Following silver and gold day to day as I and so many others have been doing in recent years can sometimes blind me to what I will dub the “silver surprise.”
What might that be, you ask?
Let me tell you in a roundabout way.
I ran into a fellow yesterday who asked me whether Krause Publications still published a book about coins that he was interested in.
I asked him what it was and he said it was a coin book that had U.S. coins in it. I quickly suggested it was either North American Coins and Prices or Coin Digest. I began to describe them. The former has coins of Mexico, Canada and the U.S. in it and the latter just U.S. coins.
Coin Digest was the winner.
He had a copy. It was the 2006 edition.
He said it was time he gave his coins a look again. I said that was a great idea since the 2012 edition makes his book six editions old.
Since I see him routinely around Iola. I knew he was 70 years old. His wife and he had moved to Iola some years ago after he had retired.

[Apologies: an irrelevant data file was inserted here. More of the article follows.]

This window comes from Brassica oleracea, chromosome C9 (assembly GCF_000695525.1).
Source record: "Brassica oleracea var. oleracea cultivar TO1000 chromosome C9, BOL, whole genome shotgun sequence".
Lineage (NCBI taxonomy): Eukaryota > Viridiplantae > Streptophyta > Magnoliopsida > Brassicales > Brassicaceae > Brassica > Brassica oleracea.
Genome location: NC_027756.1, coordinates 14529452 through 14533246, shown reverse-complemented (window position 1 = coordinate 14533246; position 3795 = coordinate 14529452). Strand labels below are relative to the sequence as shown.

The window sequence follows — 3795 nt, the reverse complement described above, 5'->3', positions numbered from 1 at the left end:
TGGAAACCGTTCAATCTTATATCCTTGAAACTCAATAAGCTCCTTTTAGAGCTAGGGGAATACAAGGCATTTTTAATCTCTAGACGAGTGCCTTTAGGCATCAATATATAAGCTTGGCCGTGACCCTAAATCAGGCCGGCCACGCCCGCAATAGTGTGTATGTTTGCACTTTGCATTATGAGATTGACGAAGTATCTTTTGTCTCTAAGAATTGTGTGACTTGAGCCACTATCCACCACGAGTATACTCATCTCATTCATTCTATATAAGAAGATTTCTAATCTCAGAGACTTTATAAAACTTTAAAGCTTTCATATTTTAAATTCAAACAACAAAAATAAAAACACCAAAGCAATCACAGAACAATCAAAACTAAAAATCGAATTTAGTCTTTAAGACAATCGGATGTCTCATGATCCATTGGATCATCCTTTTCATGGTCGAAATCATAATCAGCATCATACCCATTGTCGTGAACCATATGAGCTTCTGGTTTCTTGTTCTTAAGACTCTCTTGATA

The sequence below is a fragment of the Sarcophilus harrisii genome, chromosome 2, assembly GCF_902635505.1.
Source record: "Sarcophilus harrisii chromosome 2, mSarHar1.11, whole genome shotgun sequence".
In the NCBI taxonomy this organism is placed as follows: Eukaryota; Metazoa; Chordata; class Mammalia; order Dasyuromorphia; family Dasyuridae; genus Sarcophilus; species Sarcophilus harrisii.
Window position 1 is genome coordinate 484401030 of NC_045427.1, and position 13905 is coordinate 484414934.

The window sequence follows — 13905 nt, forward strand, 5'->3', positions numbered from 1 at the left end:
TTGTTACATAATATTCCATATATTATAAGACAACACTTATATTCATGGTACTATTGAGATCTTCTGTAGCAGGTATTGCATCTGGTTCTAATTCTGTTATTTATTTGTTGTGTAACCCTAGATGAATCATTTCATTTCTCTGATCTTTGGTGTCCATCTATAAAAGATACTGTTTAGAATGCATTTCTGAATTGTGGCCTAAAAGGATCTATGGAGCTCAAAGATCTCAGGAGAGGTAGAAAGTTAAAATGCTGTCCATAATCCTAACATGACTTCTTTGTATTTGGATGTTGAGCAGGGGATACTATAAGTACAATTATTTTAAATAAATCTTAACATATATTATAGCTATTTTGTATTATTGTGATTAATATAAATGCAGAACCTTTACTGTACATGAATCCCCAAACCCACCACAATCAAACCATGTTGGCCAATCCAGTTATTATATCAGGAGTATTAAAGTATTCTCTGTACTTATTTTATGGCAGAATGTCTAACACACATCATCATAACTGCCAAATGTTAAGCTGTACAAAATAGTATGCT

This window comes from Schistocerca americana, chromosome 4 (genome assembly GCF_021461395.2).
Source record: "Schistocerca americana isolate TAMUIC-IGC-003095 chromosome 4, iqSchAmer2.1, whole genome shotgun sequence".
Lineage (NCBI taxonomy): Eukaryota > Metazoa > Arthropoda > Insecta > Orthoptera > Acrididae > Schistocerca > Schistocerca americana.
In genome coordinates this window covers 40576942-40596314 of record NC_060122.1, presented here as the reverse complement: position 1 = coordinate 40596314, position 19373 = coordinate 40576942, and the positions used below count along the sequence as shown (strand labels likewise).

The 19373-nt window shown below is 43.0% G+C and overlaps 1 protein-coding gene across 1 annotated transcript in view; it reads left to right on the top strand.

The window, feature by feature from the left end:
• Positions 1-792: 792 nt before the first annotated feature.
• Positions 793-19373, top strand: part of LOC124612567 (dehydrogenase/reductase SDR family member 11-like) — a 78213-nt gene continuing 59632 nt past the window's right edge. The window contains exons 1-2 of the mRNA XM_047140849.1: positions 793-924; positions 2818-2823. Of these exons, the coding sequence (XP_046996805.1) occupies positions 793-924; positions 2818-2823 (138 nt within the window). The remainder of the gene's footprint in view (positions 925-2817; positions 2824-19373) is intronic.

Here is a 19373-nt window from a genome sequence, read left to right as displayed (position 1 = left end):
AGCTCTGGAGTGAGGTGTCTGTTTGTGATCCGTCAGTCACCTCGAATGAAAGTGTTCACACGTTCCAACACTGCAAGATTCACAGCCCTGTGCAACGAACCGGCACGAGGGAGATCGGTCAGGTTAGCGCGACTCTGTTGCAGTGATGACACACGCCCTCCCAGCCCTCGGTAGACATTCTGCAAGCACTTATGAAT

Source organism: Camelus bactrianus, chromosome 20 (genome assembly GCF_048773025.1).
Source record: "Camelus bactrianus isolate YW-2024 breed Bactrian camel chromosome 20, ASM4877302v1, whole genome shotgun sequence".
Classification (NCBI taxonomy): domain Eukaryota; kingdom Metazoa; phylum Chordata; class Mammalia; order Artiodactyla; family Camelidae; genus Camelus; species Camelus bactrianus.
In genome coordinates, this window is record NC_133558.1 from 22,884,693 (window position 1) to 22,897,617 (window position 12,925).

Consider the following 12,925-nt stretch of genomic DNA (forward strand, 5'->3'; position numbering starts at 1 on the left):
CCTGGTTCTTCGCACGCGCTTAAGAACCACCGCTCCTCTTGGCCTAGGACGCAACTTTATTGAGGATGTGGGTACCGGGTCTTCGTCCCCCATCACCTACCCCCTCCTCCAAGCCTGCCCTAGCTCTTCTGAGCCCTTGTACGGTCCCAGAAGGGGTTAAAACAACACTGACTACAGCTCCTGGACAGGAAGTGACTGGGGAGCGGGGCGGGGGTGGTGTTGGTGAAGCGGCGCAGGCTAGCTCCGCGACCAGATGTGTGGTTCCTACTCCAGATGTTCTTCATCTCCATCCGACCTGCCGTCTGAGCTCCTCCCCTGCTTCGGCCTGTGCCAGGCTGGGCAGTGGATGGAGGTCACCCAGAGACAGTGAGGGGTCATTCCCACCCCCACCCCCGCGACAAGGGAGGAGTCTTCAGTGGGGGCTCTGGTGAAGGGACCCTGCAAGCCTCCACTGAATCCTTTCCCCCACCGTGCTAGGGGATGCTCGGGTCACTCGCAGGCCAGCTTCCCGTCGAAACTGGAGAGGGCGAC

I expect he will have a very pleasant surprise. I do not know what he owns. He did not tell me, but other people of his age usually have holdings that include silver dollars and circulated pre-1965 silver coins. There might be some cents and nickels thrown in but little likelihood of gold.
How do I know this since I didn’t ask?
I presumed that someone who hasn’t checked his coins in six years was not an active collector.
Also, he said nothing about proof sets or mint sets, which most people volunteer to me if they own any. People who don’t buy the common Mint-issue pieces also usually have no gold unless their grandfather happened to leave them some, which of course makes a story that most people would likely tell in conversation.
Silver, of course has multiplied nicely in value since 2006. And value adds up quickly at nearly 23 times face value.
When he takes a look at the prices he will experience that wonderful “silver surprise” that people experience who haven’t been following prices daily.
After he gets his book, I expect our next conversation will be how he might go about selling these unexpectedly valuable coins.
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